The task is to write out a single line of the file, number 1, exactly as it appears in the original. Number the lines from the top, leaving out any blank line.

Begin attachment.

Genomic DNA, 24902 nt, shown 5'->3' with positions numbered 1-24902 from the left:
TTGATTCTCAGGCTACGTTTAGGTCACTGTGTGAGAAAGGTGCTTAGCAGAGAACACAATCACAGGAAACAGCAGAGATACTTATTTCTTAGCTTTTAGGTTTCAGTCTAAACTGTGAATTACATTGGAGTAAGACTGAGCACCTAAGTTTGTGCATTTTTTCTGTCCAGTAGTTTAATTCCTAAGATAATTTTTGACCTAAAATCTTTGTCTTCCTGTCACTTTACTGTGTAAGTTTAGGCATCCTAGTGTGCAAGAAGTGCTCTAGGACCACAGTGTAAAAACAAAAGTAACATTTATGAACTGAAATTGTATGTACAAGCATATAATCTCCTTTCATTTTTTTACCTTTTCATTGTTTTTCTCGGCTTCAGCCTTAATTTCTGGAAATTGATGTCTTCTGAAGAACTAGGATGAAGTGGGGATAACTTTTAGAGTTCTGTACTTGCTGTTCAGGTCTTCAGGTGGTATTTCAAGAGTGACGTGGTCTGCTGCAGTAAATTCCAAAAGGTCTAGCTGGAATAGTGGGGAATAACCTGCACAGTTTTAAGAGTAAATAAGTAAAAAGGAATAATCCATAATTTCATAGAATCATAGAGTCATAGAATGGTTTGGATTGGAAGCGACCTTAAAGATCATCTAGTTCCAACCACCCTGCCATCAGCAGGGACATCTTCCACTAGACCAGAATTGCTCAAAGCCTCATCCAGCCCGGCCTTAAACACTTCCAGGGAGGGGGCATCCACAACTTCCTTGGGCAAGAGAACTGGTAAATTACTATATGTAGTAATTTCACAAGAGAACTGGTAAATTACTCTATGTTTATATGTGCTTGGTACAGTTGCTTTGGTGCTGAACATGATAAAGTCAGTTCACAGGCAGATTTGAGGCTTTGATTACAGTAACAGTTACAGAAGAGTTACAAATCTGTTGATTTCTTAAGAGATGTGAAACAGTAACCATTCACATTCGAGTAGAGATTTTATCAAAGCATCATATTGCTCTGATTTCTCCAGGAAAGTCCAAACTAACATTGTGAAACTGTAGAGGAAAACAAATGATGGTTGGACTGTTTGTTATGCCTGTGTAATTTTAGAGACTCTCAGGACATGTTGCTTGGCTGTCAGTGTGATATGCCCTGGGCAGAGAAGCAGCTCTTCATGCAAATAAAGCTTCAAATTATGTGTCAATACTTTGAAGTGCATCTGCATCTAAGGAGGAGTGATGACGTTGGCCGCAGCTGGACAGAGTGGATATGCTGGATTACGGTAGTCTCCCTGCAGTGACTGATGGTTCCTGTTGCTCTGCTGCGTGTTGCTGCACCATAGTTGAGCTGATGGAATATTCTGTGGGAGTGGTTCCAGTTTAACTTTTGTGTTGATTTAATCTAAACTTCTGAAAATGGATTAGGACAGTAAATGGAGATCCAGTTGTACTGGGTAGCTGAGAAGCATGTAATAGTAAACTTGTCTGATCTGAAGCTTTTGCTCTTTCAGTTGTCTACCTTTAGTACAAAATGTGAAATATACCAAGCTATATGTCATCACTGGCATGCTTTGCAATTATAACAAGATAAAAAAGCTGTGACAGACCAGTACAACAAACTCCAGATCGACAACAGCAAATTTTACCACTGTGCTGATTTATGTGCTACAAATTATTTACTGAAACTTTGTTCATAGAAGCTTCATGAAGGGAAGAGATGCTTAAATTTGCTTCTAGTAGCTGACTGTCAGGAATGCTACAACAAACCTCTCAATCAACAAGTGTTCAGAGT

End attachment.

Genomic DNA, 24902 nt, shown 5'->3' with positions numbered 1-24902 from the left: